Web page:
Here’s the latest map of the terrestrial rabies cases in southwestern Ontario.  Raccoon-variant cases still centre on the Hamilton area.  It was never assumed that this particular outbreak would be eliminated quickly, given the case numbers seen in the first several months and the additional challenges of trying to control the spread of the virus in an urban (vs rural) wildlife population. The Ontario Ministry of Natural Resources and Forestry (MNRF) has a multi-year plan to hopefully (re-)eradicate this rabies virus strain from the province. Over 270,000 oral rabies vaccine (ORV) baits have been dropped so far in 2017 alone as a major part of the control program, with more to come in the fall.  In 2016, over 1.6 million ORV baits were dropped, and over 4500 animals were tested.  The map also shows the much smaller number of fox-variant rabies cases that have been detected in Perth County, Huron County and the northern part of Waterloo region. Baiting will be done in all of these areas as well.  For more information on rabies in wildlife and the baiting schedule, visit https://www.ontario.ca/page/rabies-wildlife.

Barn > Deck > Garage > Attic: Cat Migration and Kitten Care

Posted in Cats, Deworming, Other diseases, Parasites, Toxoplasmosis

I’m not sure I wrote about it at the time, but last spring we adopted Rumple (technically Rumpelstiltskin, pictured below… rough life) from the Guelph Humane Society as part of their Barn Cat Adoption program. He quickly migrated from the barn and set up shop as a garage and deck cat (which also lead to an unintended 12 hr, 100 km round-trip excursion when he hitched a ride from someone who left their car door open for a minute while at the house… but that’s another story and an example of the value of microchips).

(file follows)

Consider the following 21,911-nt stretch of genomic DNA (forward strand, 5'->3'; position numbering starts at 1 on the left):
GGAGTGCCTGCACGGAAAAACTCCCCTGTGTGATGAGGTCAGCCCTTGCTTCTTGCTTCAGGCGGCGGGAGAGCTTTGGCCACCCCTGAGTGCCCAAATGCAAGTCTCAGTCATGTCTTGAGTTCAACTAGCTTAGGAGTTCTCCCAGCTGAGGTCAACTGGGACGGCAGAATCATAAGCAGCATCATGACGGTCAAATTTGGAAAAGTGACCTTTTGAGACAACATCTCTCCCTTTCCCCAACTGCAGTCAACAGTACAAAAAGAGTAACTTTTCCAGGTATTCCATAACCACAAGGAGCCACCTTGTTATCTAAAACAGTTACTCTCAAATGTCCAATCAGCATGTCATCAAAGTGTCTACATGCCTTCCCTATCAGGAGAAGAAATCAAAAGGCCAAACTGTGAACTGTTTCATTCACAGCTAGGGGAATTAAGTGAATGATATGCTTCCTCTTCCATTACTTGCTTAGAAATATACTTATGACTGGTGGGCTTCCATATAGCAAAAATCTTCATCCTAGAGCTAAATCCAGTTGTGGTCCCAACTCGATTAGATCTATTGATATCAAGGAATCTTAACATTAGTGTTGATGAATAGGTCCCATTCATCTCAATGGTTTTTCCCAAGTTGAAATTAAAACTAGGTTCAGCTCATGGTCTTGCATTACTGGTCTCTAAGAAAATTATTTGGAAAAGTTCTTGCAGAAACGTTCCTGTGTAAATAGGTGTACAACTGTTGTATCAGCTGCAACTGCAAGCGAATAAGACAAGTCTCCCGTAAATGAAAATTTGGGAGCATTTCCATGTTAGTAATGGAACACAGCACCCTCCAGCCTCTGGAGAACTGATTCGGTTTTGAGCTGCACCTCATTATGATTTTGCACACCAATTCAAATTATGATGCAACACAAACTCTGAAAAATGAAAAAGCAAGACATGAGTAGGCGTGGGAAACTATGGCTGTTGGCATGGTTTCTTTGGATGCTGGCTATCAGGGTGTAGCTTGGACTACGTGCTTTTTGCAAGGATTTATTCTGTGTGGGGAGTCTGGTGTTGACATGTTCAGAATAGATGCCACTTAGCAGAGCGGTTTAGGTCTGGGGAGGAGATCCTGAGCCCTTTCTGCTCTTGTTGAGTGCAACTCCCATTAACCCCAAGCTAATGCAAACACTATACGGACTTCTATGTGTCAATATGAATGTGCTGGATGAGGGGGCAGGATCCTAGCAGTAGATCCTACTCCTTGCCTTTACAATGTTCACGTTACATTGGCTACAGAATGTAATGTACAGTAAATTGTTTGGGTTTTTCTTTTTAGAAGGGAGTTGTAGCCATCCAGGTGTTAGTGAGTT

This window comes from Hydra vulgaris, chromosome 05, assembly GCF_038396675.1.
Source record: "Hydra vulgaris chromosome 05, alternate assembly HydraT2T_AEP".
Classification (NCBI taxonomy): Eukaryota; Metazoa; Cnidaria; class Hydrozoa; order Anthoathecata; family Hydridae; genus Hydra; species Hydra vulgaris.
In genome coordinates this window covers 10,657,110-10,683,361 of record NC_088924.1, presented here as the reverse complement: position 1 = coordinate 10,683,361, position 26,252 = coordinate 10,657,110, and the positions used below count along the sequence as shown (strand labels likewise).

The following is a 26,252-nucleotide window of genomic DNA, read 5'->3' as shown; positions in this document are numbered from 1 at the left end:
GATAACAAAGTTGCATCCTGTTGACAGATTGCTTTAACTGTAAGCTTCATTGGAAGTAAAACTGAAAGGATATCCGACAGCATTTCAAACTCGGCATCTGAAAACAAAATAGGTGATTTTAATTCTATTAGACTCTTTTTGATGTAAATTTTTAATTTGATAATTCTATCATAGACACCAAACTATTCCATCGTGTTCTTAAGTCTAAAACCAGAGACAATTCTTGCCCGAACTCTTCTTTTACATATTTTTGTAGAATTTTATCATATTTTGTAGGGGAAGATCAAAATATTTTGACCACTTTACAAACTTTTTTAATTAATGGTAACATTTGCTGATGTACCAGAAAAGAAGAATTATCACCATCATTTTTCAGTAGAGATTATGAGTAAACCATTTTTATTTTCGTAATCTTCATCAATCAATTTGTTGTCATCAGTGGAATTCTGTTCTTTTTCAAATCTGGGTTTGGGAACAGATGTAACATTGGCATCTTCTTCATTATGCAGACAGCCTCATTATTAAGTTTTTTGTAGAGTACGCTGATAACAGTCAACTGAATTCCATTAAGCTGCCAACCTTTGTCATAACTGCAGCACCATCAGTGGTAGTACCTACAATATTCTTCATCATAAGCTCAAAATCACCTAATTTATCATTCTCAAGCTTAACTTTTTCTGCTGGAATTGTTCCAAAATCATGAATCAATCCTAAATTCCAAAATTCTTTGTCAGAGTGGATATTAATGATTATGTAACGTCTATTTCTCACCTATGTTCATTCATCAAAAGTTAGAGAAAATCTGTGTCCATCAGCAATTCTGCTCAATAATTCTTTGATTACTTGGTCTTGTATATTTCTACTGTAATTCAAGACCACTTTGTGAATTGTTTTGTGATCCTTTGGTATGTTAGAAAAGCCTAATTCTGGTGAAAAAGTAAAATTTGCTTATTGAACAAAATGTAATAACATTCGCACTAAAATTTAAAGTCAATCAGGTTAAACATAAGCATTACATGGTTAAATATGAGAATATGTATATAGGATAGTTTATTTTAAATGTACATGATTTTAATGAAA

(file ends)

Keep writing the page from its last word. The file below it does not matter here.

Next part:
Out of the goodness of his heart, Rumple adopted a wayward young female feral cat this spring. Not long after, she kept getting bigger and bigger, disappeared for a couple days, then came back much smaller. That answered the “pregnant vs abdominal disease” question.  (For the record, Rumple’s not to blame for that, since cats are neutered, vaccinated and microchipped as part of the barn cat adoption program.) We weren’t sure where the kittens were or if they were alive.  Five weeks later, I saw her trotting in from the field with a kitten in her mouth, relocating them from the birthing spot to our attic (which also required maneuvering up an extension ladder to get there).
So, we now have 6 kittens living above our garage, and we need to think about a preventive medicine plan.

I’ll start with deworming. These kittens look pretty healthy so far – actually very healthy for feral kittens, probably because of limited cat density in our rural area. They don’t have the classic pot-bellied (worm filled) appearance, but they are presumably harbouring parasites. Neonates are the highest risk group for a variety of parasites. They can be exposed early in life, develop significant parasite burdens in a short time, and are at greatest risk of health complications as a result. They also pose the greatest risk of transmission to people since they are often handled very closely, and more apt to poop just about anywhere. (That doesn’t mean they should be totally avoided as biohazards. My kids are having a great time trying to socialize the kittens – a little common sense and handwashing are key.)